I'm teachin myself the basics of Calculus of variations. So far I know how to calculate the Euler Lagrange equation for simple functionals. I'm now stuck on how to compute the total differentiation of the following problem: $$I[y]=\int_0^1 (y\frac{dy}{dx})^2 -\lambda y^2 \ dx$$

To calculate the Euler Lagrange equation I have the following: $$\frac{d}{dx}(2y^2y')-2y^2\frac{dy}{dx}+2\lambda y=0$$.

Is this correct? If so I'm unsure of how to evaluate the total differentiation part. That is taking the total derivative in this case.


For a functional $$ I[y]=\int_a^bf(x,y,y') $$ the Euler-Lagrange equation is defined as $$ \frac{\partial f}{\partial y}-\frac{d}{dx}\left(\frac{\partial f}{\partial y'}\right)=0 $$

For the $I$ you gave above, $f(x,y,y')=(yy')^2-\lambda y^2$, hence the E-L equation for $I$ is $$ 2y\left(\frac{dy}{dx}\right)^2-2\lambda y-\frac{d}{dx}\left(2y^2\frac{dy}{dx}\right)=0 $$ Your only mistake is that $\frac{\partial f}{\partial y}=2\color{red}{y(y')^2}-2\lambda y$, not $2\color{red}{y^2y'}-2\lambda y$ as you have written. Does this help you go from here?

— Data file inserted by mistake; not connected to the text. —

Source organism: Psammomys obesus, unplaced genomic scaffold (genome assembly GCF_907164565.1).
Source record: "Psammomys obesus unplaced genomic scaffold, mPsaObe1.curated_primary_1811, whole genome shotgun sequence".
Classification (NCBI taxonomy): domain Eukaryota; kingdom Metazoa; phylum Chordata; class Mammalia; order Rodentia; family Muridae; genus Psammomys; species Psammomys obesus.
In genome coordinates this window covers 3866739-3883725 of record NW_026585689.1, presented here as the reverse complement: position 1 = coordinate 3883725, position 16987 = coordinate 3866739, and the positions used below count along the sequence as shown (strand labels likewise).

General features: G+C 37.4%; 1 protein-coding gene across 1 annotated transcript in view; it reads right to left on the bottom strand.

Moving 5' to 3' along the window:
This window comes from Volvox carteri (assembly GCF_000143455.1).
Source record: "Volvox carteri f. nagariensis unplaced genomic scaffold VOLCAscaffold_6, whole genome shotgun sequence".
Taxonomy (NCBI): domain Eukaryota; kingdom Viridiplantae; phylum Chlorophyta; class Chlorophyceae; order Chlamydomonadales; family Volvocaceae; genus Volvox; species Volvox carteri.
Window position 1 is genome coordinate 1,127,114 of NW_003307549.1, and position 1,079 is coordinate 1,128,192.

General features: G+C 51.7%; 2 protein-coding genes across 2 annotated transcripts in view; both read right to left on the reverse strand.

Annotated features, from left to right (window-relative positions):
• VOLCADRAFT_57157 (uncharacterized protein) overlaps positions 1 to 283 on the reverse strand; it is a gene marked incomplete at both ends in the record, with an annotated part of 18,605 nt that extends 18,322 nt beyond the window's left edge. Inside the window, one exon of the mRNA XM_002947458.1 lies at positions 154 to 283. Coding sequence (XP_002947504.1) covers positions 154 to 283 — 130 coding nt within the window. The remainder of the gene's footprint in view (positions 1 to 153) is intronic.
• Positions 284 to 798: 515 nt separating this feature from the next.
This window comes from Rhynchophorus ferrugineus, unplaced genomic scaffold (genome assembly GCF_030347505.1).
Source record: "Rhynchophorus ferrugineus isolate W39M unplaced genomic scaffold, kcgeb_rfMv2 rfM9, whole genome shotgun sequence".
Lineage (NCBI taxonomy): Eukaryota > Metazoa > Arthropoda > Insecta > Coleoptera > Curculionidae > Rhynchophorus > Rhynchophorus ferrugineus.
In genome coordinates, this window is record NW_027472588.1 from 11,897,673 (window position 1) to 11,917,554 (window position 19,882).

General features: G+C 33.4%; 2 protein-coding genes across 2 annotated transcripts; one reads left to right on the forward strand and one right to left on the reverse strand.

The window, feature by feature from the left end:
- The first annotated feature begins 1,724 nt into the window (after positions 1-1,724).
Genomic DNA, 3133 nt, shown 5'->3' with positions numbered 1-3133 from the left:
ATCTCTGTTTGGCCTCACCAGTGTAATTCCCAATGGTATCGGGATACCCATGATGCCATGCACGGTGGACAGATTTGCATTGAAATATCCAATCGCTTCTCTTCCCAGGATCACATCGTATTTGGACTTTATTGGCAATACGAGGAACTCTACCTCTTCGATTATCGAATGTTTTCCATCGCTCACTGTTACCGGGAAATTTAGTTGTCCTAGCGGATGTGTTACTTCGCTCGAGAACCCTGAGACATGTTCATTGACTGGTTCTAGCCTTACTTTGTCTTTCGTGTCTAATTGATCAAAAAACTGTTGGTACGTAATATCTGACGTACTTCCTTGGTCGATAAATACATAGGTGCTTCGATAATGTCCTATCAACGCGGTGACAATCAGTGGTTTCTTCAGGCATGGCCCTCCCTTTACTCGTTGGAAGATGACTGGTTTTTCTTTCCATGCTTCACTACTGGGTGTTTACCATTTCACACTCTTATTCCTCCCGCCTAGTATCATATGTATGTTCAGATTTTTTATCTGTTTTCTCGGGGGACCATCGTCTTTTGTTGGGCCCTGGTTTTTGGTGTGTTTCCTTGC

Edit. Since $f$ does not depend upon $x$, we can simplify the problem.

Lemma. For a functional $$ I[y]=\int_a^b f(y,y') $$ which is independent of $x$, we have that $$ \frac{d}{dx}\left(y'\frac{\partial f}{\partial y'}-f\right)=0 $$

Proof. Just calculate the derivative $$ \frac{d}{dx}\left(y'\frac{\partial f}{\partial y'}-f\right)=y''\frac{\partial f}{\partial y'}+y'\frac{d}{x}\frac{\partial f}{\partial y'}-\frac{\partial f}{\partial x}-y'\frac{\partial f}{\partial y}-y''\frac{\partial y}{\partial y'} $$ Since $f$ is independent of $x$, $\frac{\partial f}{\partial x}=0$, and we can take out a factor of $y'$ $$ \frac{d}{dx}\left(y'\frac{\partial f}{\partial y'}-f\right)=y'\left(\frac{d}{dx}\frac{\partial f}{\partial y'}-\frac{\partial f}{\partial y}\right) $$ which is clearly equal to $0$ by E-L. QED

This means that $$ y'\frac{\partial f}{\partial y'}-f=\text{constant} $$ Applying this to your function $I$ gives $$ \begin{align*} y'(2y^2y')-(yy')^2+\lambda y^2&=C \\ y^2\left(\left(\frac{dy}{dx}\right)^2+\lambda\right)&=C \\ \frac{dy}{dx}&=\sqrt{\frac{C}{y^2}-\lambda} \end{align*} $$

  • $\begingroup$ Yes, thank you. My main problem now is to evaluate the total derivative part of the Euler Lagrange. Do I treat y and y' as separate variables again? $\endgroup$ – user45503 May 17 '13 at 15:13
  • $\begingroup$ @user45503 Do you mean how to calculate $\frac{dy}{dx}$? I've edited my answer. $\endgroup$ – Warren Moore May 17 '13 at 15:44

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